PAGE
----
Years ago, I read Dale Carnegie’s book on How to Win Friends and Influence People. It was copyrighted 1936, yet the principles he espoused then, are still as relevant today in 2016.
The simplest of his many suggestions, but also the most powerful was his Rule #3: “Remember that a man’s name is to him the sweetest and most important sound in any language.” Yet, how many of us do this? Half the time we are introduced to a stranger, we chat a few minutes and then can’t remember her name when we say good-bye.
Think about how it makes you feel when someone remembers your name. It makes you feel important, right? People are so proud of their names that they strive to perpetuate them at any cost. Look at the names on college buildings, libraries, and museums. Check out the stained glass windows in churches that commemorate the names of donors.
If we want to build loyal customers, the first step will be to remember their name. Here is a tip on how: When you interact with a new customer, give your name first and what you do before you ask if you might be able to help them. By giving out your name, you have extended yourself by offering the most important information anyone can give. Then ask for their name and you can do this by simply saying: “And your name is?” If you don’t hear the name distinctly, then say “I’m sorry, I didn’t get your name clearly, can you tell me it again?” If it is an unusual name, I will ask the person how it is spelled.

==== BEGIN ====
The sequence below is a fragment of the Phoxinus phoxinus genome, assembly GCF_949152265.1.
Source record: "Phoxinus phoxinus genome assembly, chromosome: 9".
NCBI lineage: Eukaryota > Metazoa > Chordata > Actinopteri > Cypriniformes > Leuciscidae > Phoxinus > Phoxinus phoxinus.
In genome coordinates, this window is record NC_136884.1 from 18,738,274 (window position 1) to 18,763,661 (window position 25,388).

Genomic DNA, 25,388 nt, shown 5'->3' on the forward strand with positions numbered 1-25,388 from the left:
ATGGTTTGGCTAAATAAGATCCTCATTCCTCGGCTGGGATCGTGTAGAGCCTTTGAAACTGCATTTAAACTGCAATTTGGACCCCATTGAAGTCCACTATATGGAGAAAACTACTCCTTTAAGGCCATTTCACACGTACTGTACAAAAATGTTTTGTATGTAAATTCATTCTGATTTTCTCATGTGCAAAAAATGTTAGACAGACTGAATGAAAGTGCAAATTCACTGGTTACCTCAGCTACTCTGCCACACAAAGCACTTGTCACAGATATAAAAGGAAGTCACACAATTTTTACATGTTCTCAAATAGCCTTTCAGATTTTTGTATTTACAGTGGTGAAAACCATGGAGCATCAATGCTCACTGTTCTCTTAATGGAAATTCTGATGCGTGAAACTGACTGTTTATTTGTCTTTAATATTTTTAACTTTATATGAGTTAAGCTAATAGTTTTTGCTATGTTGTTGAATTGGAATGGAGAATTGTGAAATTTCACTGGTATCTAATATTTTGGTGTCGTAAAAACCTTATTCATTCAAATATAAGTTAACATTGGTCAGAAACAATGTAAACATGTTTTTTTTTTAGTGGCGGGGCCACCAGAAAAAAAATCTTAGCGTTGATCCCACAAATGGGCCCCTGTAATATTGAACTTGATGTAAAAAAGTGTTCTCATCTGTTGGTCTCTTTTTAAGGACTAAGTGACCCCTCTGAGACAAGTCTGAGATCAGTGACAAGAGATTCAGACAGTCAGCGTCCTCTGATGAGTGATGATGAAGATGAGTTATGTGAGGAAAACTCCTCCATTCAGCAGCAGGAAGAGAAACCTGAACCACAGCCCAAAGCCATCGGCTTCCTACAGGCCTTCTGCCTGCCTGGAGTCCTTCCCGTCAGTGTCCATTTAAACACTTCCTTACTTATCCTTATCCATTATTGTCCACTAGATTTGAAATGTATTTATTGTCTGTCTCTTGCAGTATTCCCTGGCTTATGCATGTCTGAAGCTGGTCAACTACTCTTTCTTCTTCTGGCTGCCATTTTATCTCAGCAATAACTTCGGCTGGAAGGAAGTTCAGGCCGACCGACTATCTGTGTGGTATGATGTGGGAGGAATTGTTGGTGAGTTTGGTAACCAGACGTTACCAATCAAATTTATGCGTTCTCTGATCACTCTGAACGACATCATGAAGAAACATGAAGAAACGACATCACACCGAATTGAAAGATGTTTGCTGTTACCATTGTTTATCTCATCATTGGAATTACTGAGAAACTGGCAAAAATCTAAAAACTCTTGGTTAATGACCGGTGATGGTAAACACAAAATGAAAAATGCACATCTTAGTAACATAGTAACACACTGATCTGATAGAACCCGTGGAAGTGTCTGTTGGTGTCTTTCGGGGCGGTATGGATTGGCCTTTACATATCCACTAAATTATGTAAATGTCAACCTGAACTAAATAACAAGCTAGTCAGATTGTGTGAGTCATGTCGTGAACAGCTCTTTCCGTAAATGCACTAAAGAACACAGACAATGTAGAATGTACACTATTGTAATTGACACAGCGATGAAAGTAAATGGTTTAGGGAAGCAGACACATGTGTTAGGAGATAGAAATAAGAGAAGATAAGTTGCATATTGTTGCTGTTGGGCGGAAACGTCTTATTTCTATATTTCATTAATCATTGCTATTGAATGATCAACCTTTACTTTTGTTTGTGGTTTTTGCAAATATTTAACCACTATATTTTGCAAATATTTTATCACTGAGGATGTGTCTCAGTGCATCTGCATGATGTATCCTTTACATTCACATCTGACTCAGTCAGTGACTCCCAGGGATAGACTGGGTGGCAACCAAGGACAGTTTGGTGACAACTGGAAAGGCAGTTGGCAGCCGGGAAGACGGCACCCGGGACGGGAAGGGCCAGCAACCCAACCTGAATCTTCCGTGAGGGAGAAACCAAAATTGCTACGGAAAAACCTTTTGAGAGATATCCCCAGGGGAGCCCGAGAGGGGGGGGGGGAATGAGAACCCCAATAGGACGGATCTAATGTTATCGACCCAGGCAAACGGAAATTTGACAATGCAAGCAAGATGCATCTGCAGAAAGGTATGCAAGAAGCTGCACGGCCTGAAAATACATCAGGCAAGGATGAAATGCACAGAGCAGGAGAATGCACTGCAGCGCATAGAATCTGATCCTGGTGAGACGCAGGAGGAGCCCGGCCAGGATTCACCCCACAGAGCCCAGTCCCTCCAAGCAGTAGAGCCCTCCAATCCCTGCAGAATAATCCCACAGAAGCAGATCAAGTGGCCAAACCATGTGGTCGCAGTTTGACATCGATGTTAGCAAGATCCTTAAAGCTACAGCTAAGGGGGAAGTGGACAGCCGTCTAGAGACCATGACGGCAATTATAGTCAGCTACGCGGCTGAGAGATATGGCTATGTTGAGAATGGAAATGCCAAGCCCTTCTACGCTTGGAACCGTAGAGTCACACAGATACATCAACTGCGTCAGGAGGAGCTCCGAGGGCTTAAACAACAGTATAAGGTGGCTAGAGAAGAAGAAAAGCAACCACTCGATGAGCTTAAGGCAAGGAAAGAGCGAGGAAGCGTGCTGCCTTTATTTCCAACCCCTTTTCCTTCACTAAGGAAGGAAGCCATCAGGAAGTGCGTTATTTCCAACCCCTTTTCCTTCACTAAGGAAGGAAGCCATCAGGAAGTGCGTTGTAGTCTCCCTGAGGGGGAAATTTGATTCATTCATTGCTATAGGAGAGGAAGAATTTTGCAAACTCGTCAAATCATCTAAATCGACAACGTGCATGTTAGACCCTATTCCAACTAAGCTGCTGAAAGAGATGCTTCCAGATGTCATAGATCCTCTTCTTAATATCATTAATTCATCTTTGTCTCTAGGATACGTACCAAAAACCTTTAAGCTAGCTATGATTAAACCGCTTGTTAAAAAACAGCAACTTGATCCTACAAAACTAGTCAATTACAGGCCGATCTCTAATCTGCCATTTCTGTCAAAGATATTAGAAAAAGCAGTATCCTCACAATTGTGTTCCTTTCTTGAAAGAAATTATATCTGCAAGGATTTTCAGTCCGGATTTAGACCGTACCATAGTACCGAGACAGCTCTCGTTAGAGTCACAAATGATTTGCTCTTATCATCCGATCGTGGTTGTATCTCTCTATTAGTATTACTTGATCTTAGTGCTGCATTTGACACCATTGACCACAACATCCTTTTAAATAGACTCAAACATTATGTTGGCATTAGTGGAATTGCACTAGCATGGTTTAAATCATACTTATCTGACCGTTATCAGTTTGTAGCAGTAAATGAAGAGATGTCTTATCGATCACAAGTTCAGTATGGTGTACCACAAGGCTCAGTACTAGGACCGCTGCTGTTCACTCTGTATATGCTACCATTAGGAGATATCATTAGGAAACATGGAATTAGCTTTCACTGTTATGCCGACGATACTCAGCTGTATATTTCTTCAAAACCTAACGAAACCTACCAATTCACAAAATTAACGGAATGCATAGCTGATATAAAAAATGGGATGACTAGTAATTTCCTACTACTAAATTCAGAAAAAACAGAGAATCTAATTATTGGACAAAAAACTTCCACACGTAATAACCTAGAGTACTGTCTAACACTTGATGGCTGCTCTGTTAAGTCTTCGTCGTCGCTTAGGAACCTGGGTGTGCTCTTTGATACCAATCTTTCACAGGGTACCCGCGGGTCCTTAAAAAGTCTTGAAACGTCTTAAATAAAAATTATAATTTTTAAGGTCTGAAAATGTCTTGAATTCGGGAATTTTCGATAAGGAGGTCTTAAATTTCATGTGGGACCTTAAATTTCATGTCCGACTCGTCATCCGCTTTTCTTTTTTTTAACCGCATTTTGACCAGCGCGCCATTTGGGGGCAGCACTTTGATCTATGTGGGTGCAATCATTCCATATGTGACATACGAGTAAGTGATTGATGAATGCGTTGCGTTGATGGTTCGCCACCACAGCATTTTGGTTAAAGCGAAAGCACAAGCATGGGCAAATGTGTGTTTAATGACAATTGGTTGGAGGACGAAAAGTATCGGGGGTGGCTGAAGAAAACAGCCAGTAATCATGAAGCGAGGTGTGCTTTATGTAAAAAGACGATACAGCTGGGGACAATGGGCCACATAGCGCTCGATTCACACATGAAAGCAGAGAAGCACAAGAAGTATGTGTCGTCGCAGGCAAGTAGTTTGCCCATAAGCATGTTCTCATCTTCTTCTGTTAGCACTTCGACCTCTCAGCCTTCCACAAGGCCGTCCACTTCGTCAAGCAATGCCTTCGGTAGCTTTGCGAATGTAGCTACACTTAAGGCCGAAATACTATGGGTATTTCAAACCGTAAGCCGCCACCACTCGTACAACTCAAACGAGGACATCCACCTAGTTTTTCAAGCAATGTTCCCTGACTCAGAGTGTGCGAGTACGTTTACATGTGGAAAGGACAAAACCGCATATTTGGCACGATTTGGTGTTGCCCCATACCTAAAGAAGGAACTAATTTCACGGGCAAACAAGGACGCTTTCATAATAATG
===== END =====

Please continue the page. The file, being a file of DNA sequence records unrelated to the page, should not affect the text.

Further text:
During your conversation, try to repeat the name several times and associate it with the person’s features, expression, and general appearance. This will require some extra effort on your part, but it is definitely worth it. Watch the customer’s reaction. I promise you it will make a difference.